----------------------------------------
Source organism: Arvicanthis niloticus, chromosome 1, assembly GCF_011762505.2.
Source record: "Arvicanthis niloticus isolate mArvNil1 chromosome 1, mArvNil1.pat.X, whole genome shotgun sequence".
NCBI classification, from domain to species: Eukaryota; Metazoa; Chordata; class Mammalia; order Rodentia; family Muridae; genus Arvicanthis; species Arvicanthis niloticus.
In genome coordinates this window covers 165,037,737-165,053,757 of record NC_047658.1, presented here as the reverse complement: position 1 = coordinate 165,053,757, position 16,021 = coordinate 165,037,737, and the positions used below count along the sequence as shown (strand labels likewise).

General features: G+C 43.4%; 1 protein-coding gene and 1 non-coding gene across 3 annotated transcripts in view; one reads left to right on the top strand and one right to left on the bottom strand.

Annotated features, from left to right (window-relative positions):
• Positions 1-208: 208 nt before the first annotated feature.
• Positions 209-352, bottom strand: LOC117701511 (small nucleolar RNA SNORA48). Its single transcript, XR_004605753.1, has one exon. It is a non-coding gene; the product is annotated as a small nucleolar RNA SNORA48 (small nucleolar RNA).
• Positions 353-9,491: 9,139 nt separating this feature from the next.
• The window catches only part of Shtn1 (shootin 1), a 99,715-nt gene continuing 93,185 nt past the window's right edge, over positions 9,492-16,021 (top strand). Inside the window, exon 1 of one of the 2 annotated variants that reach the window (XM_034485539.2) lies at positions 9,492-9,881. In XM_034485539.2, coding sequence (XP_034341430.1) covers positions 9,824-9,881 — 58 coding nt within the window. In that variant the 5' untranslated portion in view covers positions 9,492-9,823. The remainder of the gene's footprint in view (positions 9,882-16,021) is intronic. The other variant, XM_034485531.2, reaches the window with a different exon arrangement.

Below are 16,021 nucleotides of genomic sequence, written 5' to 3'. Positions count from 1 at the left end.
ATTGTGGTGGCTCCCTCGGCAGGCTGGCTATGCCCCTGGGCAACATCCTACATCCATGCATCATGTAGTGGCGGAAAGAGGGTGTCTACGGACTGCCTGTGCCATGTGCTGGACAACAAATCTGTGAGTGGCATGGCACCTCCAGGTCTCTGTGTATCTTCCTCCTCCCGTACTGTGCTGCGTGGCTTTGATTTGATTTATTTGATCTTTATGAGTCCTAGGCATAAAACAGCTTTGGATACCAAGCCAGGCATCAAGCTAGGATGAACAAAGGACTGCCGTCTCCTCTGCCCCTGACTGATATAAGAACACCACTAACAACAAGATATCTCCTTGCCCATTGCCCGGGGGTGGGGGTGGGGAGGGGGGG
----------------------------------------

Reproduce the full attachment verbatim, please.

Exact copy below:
Source organism: Arvicanthis niloticus, chromosome 1, assembly GCF_011762505.2.
Source record: "Arvicanthis niloticus isolate mArvNil1 chromosome 1, mArvNil1.pat.X, whole genome shotgun sequence".
NCBI classification, from domain to species: Eukaryota; Metazoa; Chordata; class Mammalia; order Rodentia; family Muridae; genus Arvicanthis; species Arvicanthis niloticus.
In genome coordinates this window covers 165,037,737-165,053,757 of record NC_047658.1, presented here as the reverse complement: position 1 = coordinate 165,053,757, position 16,021 = coordinate 165,037,737, and the positions used below count along the sequence as shown (strand labels likewise).

General features: G+C 43.4%; 1 protein-coding gene and 1 non-coding gene across 3 annotated transcripts in view; one reads left to right on the top strand and one right to left on the bottom strand.

Annotated features, from left to right (window-relative positions):
• Positions 1-208: 208 nt before the first annotated feature.
• Positions 209-352, bottom strand: LOC117701511 (small nucleolar RNA SNORA48). Its single transcript, XR_004605753.1, has one exon. It is a non-coding gene; the product is annotated as a small nucleolar RNA SNORA48 (small nucleolar RNA).
• Positions 353-9,491: 9,139 nt separating this feature from the next.
• The window catches only part of Shtn1 (shootin 1), a 99,715-nt gene continuing 93,185 nt past the window's right edge, over positions 9,492-16,021 (top strand). Inside the window, exon 1 of one of the 2 annotated variants that reach the window (XM_034485539.2) lies at positions 9,492-9,881. In XM_034485539.2, coding sequence (XP_034341430.1) covers positions 9,824-9,881 — 58 coding nt within the window. In that variant the 5' untranslated portion in view covers positions 9,492-9,823. The remainder of the gene's footprint in view (positions 9,882-16,021) is intronic. The other variant, XM_034485531.2, reaches the window with a different exon arrangement.

Below are 16,021 nucleotides of genomic sequence, written 5' to 3'. Positions count from 1 at the left end.
ATTGTGGTGGCTCCCTCGGCAGGCTGGCTATGCCCCTGGGCAACATCCTACATCCATGCATCATGTAGTGGCGGAAAGAGGGTGTCTACGGACTGCCTGTGCCATGTGCTGGACAACAAATCTGTGAGTGGCATGGCACCTCCAGGTCTCTGTGTATCTTCCTCCTCCCGTACTGTGCTGCGTGGCTTTGATTTGATTTATTTGATCTTTATGAGTCCTAGGCATAAAACAGCTTTGGATACCAAGCCAGGCATCAAGCTAGGATGAACAAAGGACTGCCGTCTCCTCTGCCCCTGACTGATATAAGAACACCACTAACAACAAGATATCTCCTTGCCCATTGCCCGGGGGTGGGGGTGGGGAGGGGGGG